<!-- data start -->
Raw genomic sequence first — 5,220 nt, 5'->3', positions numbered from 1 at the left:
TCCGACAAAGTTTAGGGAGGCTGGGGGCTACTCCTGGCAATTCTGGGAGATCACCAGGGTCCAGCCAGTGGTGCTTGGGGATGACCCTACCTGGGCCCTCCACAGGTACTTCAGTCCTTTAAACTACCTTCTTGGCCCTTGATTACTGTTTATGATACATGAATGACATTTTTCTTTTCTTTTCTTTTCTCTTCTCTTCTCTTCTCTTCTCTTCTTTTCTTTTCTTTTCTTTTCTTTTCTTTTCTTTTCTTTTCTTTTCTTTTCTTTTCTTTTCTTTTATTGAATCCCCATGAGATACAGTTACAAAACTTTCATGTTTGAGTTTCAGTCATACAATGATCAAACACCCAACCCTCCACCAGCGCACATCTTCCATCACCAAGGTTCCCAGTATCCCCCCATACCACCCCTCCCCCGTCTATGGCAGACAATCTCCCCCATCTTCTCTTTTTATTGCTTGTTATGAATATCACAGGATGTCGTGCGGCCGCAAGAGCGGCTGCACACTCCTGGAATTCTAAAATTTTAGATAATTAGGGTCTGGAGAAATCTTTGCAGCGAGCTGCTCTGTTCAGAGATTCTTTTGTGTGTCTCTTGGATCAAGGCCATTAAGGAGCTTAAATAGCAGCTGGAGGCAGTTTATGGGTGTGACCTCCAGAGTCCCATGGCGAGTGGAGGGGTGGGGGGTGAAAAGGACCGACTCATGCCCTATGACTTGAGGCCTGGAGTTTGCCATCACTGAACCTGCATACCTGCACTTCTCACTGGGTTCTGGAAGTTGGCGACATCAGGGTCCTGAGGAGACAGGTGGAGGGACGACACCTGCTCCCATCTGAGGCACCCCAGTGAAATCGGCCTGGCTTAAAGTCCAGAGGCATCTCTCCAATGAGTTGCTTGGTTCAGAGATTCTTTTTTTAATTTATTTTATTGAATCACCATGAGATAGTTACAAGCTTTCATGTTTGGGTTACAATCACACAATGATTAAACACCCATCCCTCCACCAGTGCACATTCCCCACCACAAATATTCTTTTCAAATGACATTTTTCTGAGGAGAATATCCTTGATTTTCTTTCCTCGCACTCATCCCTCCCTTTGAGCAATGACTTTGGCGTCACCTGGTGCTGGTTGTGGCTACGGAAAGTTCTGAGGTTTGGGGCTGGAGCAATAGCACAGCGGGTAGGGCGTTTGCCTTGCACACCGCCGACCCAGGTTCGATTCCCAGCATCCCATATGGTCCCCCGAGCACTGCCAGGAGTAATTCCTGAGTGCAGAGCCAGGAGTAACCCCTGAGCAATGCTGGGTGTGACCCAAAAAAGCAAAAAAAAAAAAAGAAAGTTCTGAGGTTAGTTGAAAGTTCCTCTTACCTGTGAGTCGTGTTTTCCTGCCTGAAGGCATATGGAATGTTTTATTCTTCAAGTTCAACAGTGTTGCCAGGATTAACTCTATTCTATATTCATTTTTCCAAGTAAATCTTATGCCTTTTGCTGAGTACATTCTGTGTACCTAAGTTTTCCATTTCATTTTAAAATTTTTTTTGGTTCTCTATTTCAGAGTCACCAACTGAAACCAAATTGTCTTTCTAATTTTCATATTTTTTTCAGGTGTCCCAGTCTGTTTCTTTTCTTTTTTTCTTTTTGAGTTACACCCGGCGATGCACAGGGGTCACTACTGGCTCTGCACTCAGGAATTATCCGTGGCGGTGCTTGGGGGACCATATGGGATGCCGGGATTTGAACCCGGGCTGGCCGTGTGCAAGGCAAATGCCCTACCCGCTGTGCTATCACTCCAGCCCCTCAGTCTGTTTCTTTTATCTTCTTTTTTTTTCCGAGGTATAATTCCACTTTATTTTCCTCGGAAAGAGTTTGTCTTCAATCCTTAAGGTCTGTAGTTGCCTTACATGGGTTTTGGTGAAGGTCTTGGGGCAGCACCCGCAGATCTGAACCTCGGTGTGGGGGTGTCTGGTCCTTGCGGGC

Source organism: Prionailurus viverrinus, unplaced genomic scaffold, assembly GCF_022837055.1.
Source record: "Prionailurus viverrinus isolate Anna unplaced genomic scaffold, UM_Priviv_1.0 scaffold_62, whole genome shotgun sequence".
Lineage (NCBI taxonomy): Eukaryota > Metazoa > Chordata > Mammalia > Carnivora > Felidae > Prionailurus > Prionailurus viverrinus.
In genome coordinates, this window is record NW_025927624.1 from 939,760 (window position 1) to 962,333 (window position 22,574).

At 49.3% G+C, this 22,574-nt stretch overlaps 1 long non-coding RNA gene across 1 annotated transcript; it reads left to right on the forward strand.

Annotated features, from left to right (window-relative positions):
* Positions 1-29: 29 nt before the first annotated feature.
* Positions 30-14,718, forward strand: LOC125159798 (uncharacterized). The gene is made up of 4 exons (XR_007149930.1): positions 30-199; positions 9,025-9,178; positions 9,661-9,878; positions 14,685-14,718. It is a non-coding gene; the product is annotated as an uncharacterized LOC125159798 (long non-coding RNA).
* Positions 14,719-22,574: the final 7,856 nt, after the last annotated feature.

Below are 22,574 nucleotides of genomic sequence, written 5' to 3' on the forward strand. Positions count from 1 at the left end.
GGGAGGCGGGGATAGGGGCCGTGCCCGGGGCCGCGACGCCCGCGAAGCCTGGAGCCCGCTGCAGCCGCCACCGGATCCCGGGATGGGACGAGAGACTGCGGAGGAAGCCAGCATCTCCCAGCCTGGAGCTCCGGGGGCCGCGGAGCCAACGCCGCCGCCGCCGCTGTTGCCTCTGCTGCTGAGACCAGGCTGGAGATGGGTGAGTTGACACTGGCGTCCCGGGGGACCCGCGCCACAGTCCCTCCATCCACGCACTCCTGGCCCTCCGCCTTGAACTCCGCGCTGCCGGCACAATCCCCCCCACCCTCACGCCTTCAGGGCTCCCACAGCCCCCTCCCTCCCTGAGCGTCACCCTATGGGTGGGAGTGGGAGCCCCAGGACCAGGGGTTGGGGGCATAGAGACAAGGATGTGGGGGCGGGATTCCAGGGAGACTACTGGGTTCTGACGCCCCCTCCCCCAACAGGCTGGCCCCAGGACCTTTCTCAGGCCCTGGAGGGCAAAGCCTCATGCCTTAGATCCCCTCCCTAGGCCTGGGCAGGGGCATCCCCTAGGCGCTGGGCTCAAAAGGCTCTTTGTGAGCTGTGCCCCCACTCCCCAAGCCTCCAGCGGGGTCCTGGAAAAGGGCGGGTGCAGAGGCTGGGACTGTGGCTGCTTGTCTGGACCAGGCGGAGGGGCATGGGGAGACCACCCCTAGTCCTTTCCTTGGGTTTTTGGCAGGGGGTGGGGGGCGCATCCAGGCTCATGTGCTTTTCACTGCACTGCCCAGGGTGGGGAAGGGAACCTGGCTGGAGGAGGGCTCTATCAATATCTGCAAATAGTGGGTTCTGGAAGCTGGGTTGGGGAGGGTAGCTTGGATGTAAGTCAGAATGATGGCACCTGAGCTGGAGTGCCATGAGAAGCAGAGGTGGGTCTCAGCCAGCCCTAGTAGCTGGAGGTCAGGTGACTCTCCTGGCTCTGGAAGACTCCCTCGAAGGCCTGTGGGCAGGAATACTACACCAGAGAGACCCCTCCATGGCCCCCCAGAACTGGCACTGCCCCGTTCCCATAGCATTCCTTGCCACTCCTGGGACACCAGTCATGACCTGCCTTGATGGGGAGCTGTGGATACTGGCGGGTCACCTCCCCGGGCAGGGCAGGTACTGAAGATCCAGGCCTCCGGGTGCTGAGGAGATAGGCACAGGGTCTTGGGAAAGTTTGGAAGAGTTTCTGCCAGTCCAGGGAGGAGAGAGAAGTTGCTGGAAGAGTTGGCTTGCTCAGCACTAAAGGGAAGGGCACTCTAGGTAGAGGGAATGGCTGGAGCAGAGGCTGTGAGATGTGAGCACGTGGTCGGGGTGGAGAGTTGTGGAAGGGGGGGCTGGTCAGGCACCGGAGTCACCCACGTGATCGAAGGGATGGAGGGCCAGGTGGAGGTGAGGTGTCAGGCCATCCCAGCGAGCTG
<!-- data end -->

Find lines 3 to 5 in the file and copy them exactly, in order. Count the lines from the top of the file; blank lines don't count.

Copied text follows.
Source organism: Prionailurus viverrinus, unplaced genomic scaffold, assembly GCF_022837055.1.
Source record: "Prionailurus viverrinus isolate Anna unplaced genomic scaffold, UM_Priviv_1.0 scaffold_62, whole genome shotgun sequence".
Lineage (NCBI taxonomy): Eukaryota > Metazoa > Chordata > Mammalia > Carnivora > Felidae > Prionailurus > Prionailurus viverrinus.